Former Department of Energy (DOE) Secretary Alfonso Cusi is facing a cyber libel charge before a Valenzuela court.
This after prosecutors indicted him for cyber libel over his statement against Sen. Sherwin Gatchalian’s handling of the Senate probe on the Malampaya deals, ABS-CBN News reported.
In a resolution dated Nov. 14, Valenzuela Senior Assistant City Prosecutor Rudy Ricamora recommended that “Alfonso G. Cusi be indicted for violation of Sec. 4(c)(4) of Republic Act No. 10175 otherwise known as the Cyber Crime Prevention Act of 2012.”
The case was eventually raffled off to Valenzuela City Regional Trial Court Branch 75,” according to Gatchalian’s staff, quoted by the ABS-CBN News report.
In a text message to ABS-CBN News, Cusi’s lawyer Atty. Rui Rondain said that his client posted bail and would issue a statement later Tuesday.
The cyber libel case stemmed from Cusi’s Feb. 4, 2022 statement uploaded on the DOE website in response to several Senate Committee on Energy hearings led by Gatchalian on the transfer of Chevron Philippines Ltd.’s 45-percent participating interest in Chevron Malampaya Philippines to UC Malampaya Philippines Pte Ltd, a Udenna Holdings Corporation subsidiary.
Cusi claimed Gatchalian had “chosen to lend his ear to those adversarial business interests” which allegedly propagated “innuendoes, speculation and hearsay.”
He also accused Gatchalian of fueling misunderstanding that the Malampaya deals were supposedly “defective, lutong macau and graft-ridden,” calling it an insult to DOE officials and employees.
Gatchalian, as chair of the Senate energy committee, caused the passage of a Feb. 2, 2022 resolution expressing the “sense of the Senate” that appropriate criminal and administrative charges should be filed before the Office of the Ombudsman and the Civil Service Commission against Cusi and other DOE officials for approving the transfer of shares.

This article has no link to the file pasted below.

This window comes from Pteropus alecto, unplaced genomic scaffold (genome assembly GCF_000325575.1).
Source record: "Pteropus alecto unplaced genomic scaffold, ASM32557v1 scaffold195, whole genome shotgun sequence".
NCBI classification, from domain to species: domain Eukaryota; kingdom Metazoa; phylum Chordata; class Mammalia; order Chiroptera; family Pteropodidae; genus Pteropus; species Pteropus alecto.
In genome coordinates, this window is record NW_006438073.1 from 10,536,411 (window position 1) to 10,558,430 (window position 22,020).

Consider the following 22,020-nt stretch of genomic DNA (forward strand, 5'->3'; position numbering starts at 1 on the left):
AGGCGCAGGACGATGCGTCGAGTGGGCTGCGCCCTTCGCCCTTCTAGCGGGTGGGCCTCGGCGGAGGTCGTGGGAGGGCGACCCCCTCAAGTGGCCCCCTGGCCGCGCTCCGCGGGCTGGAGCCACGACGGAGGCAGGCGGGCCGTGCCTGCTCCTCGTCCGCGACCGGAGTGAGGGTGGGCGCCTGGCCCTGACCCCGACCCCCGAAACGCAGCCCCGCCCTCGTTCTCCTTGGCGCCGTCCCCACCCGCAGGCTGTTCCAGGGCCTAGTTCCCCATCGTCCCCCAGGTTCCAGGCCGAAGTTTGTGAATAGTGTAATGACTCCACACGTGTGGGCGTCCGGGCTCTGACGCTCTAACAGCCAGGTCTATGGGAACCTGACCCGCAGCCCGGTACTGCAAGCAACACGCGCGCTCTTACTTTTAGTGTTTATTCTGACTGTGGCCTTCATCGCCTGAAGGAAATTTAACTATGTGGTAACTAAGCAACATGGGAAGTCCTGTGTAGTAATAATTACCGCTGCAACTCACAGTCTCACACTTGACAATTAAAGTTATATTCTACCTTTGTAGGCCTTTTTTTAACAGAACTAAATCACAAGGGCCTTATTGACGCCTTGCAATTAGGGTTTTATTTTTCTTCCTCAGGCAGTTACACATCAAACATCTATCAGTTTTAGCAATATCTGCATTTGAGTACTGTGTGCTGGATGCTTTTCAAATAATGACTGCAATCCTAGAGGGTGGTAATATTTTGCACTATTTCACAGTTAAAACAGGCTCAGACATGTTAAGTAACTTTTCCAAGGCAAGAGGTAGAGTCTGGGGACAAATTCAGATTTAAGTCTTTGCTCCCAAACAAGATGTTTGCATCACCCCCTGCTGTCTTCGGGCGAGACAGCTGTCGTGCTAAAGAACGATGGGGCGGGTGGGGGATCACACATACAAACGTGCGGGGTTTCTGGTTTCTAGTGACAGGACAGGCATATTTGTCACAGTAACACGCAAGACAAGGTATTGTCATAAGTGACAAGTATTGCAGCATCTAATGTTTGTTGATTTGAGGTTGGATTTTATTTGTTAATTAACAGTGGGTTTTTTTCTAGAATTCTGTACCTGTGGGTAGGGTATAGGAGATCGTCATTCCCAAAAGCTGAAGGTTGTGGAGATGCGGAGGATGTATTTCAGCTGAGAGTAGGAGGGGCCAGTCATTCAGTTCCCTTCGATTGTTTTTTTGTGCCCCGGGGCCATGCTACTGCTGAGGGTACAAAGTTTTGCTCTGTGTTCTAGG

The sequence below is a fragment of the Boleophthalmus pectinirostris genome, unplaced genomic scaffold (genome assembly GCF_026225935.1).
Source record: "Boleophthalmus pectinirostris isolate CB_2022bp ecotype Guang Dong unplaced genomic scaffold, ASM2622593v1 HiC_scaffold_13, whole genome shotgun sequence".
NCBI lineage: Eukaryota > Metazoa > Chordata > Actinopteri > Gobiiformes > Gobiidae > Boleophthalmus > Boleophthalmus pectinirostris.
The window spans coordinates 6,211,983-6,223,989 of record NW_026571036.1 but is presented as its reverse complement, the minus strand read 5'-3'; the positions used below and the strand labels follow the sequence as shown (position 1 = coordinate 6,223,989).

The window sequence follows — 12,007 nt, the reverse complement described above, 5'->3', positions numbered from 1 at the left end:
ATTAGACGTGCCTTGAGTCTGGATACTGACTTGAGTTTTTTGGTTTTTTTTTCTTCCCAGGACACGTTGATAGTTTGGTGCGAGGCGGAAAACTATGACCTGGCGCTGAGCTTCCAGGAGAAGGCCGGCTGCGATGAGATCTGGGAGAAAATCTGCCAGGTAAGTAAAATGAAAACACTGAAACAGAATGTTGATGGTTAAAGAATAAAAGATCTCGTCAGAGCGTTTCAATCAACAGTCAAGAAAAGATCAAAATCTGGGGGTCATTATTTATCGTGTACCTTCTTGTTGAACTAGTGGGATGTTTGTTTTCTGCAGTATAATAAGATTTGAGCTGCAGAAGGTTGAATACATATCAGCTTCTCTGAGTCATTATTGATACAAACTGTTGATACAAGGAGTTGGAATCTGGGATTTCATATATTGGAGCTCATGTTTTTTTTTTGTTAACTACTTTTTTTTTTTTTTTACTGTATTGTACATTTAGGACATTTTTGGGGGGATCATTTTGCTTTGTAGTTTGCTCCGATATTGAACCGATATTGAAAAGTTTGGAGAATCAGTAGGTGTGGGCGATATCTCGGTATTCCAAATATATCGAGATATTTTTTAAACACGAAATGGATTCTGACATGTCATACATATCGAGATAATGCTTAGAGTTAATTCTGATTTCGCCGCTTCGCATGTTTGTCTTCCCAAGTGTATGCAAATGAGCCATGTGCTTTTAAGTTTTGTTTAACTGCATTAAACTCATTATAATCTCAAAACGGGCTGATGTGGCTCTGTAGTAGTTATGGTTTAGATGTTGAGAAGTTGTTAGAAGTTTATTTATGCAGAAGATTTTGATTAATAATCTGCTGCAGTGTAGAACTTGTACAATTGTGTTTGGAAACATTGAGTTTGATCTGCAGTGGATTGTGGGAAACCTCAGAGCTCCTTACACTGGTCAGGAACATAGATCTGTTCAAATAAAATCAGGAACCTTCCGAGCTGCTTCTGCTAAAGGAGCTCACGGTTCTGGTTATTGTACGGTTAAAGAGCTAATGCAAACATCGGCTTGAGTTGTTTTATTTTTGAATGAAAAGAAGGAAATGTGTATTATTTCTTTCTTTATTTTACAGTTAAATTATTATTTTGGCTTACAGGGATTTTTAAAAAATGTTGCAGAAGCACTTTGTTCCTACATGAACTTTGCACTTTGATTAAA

In indicting Cusi, Valenzuela prosecutors said his statement pictured Gatchalian as “dishonest,” a “fraud,” abusive of his power as senator and chair of the Senate Committee on Energy, and a “corrupt” public official, to the damage of the lawmaker’s reputation, the ABS-CBN News report further said.
Cusi reasoned out there was no publication.
But Valenzuela prosecutors said Cusi himself admitted that he authored the statement and it was uploaded on the DOE website, a public website.
“A defamatory post uploaded in a public website constitutes sufficient publication since it was parted in such a way that it can be read by person other than Gatchalian,” the resolution said.
Prosecutors also found malice in Cusi’s statement.
Prosecutors also rejected Cusi’s fair commentary defense, saying his remark was “totally alien” to the subject matter of the inquiry because it already talked about Gatchalian’s “tendency to corrupt, commit fraud, being dishonest and abusive,” not the legality of the Malampaya share transfer.
Fair commentaries on matters of public interest are privileged and normally constitute a good defense in actions for libel or slander as long as they are anchored on established facts, not false allegations.